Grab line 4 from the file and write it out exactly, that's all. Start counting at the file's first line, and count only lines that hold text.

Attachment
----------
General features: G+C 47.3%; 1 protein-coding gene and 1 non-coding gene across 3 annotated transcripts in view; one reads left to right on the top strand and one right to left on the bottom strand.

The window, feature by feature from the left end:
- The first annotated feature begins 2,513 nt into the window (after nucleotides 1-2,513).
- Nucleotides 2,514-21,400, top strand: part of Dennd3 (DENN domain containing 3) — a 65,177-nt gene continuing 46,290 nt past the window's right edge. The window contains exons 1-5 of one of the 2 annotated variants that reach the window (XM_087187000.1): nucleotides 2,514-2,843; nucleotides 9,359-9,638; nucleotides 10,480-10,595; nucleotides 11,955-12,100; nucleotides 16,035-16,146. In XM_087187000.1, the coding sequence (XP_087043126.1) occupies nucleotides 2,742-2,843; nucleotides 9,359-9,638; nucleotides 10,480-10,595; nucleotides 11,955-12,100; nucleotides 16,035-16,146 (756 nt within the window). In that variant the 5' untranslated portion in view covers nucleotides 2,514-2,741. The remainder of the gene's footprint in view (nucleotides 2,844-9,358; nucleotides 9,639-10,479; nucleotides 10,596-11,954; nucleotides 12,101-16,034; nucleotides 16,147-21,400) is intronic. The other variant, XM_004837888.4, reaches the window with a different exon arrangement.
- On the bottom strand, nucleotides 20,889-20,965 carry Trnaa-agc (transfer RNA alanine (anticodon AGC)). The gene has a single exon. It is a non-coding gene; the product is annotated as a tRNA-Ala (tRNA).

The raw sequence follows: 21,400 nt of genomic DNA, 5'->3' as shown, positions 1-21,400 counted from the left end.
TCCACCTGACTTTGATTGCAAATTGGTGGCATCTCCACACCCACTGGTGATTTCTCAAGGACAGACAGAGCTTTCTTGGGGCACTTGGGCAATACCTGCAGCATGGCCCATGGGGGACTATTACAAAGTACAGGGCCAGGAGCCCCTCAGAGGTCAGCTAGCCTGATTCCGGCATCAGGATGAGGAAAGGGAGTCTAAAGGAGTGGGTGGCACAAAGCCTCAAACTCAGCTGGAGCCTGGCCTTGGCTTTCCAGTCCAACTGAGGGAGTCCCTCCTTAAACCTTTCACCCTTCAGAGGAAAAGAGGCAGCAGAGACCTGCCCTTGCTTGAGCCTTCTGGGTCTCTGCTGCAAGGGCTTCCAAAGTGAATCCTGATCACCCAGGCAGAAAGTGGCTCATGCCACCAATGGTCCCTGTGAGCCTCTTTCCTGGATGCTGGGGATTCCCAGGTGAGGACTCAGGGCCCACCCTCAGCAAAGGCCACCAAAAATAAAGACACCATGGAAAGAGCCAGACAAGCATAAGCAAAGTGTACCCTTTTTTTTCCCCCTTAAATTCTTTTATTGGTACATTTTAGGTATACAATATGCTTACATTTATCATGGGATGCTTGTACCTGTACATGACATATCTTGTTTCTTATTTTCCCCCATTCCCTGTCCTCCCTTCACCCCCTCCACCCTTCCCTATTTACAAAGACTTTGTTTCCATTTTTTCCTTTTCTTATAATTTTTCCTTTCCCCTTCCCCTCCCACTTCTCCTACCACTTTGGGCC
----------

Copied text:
- Nucleotides 2,514-21,400, top strand: part of Dennd3 (DENN domain containing 3) — a 65,177-nt gene continuing 46,290 nt past the window's right edge. The window contains exons 1-5 of one of the 2 annotated variants that reach the window (XM_087187000.1): nucleotides 2,514-2,843; nucleotides 9,359-9,638; nucleotides 10,480-10,595; nucleotides 11,955-12,100; nucleotides 16,035-16,146. In XM_087187000.1, the coding sequence (XP_087043126.1) occupies nucleotides 2,742-2,843; nucleotides 9,359-9,638; nucleotides 10,480-10,595; nucleotides 11,955-12,100; nucleotides 16,035-16,146 (756 nt within the window). In that variant the 5' untranslated portion in view covers nucleotides 2,514-2,741. The remainder of the gene's footprint in view (nucleotides 2,844-9,358; nucleotides 9,639-10,479; nucleotides 10,596-11,954; nucleotides 12,101-16,034; nucleotides 16,147-21,400) is intronic. The other variant, XM_004837888.4, reaches the window with a different exon arrangement.